At this project's core is a goal to address three areas which are critical to understanding extreme events, but whose methods are not yet developed enough to answer impact-relevant questions. First, the investigators will advance and develop multivariate statistical methods which can describe and model extreme events which arise from a combination of meteorological factors which may or may not individually be extreme. Second, the investigators will advance spatial downscaling methods to be applicable to studying extreme phenomena which occur at spatial scales not resolved by climate models. Third, the investigators will put the study of detection of changes in extremes and attribution of extreme events on a solid statistical foundation, and to apply the spatial and multivariate techniques to this area. The participants will collaborate with social scientists in incorporating the improved methodology developed into models that analyze the impact of extreme weather events on agricultural production and the forestry sector for specific regions of the US. They will also develop risk assessment measures that take into account possible increases in the frequency of extreme weather events.
IS THIS TRUE?? Harold Gomes received his Master of Applied Statistics degree as a member of the inaugural graduating class of 2013. During his time at CSU, Harold applied for a Presidential Management Fellowship, which included a grueling assessment process alongside his MAS coursework. Harold was selected for this prestigious fellowship, which has served as the federal government’s premier initiative for recruiting and developing top talent from graduate schools across the country since its establishment in 1977. Harold is now employed by the US Department of Education. Congratulations, Harold!
The Department of Statistics is pleased to welcome Xiaowen Hu as a special-appointment assistant professor, contributing to our undergraduate teaching mission. Xiaowen received her PhD in 2013 from Southern Methodist University. Already, she has been named a 2014 CSU Center for Teaching and Learning (TILT) Teaching Fellow. As part of this program Xiaowen will develop new teaching materials for STAT311, our undergraduate course for psychology majors and other students in the social sciences. She is also developing materials for CSU OnlinePlus version of the course. Congratulations Xiaowen!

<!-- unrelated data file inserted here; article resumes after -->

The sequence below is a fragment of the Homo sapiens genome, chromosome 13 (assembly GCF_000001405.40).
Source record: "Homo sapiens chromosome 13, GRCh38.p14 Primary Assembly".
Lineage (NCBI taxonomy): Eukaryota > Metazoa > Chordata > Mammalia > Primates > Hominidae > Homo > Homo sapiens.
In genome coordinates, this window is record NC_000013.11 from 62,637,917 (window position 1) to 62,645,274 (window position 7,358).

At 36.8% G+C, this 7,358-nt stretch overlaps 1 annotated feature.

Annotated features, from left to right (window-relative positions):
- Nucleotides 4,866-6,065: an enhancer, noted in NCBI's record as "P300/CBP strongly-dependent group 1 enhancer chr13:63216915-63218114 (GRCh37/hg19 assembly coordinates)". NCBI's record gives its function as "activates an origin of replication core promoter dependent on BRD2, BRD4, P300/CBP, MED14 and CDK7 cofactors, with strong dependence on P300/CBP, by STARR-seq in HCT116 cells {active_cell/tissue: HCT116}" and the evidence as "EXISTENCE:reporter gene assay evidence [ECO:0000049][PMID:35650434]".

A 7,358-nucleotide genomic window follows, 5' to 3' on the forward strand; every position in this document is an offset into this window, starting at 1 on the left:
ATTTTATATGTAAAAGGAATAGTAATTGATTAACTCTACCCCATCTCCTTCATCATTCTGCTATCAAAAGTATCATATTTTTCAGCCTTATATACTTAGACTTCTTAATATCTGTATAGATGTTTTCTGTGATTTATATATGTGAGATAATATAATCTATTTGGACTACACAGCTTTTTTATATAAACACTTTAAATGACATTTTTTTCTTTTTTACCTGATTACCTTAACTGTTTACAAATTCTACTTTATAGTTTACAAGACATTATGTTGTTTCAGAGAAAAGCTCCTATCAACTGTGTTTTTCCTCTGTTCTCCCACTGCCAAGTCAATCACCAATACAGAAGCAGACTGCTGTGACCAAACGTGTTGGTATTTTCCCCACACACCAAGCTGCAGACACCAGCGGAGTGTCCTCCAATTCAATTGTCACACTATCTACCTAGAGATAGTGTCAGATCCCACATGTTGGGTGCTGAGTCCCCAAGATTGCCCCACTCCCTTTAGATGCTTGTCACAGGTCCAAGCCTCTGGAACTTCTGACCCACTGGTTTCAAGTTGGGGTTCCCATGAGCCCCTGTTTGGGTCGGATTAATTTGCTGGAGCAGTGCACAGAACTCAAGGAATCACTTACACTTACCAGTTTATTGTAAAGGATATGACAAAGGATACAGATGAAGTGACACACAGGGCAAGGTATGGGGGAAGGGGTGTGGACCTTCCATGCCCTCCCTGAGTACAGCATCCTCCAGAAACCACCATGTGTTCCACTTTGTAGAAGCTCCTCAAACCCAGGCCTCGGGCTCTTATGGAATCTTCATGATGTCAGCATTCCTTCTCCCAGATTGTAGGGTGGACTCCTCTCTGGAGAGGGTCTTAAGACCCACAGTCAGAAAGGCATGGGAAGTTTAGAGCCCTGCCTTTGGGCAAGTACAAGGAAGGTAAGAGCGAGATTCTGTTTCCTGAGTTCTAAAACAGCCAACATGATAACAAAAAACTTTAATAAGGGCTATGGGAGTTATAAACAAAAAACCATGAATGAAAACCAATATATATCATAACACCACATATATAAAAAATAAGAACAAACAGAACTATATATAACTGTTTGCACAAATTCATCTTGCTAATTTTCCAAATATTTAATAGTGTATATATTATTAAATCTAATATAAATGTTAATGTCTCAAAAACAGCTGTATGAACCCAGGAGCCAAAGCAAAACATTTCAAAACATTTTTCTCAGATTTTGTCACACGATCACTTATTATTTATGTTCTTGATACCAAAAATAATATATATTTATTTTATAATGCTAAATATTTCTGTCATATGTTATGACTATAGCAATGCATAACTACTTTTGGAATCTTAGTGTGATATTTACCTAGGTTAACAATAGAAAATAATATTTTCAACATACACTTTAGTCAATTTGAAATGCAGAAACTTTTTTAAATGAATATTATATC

Cristian Oliva Aviles, a second year graduate student in our department, was named an International Presidential Fellow at Colorado State University. The program introduces CSU graduate students to research at CSU and develops their leadership potential. The goal is to build bridges across the CSU campus and abroad after students return to their home countries. Cristian is from Merida, Yucatan, Mexico. Before starting his undergraduate major in Mathematics at the Autonomous University of Yucatan, Cristian represented Mexico in the International Mathematical Olympiad in Hanoi, Vietnam, earning a Bronze Medal. As an active member of Colorado State’s Latinoamerican Students and Scholars Organization (LASSO), he participates as a dancer in a musical group called Raices Latinas, sharing with other members of the community the beautiful and wider latinoamerican culture.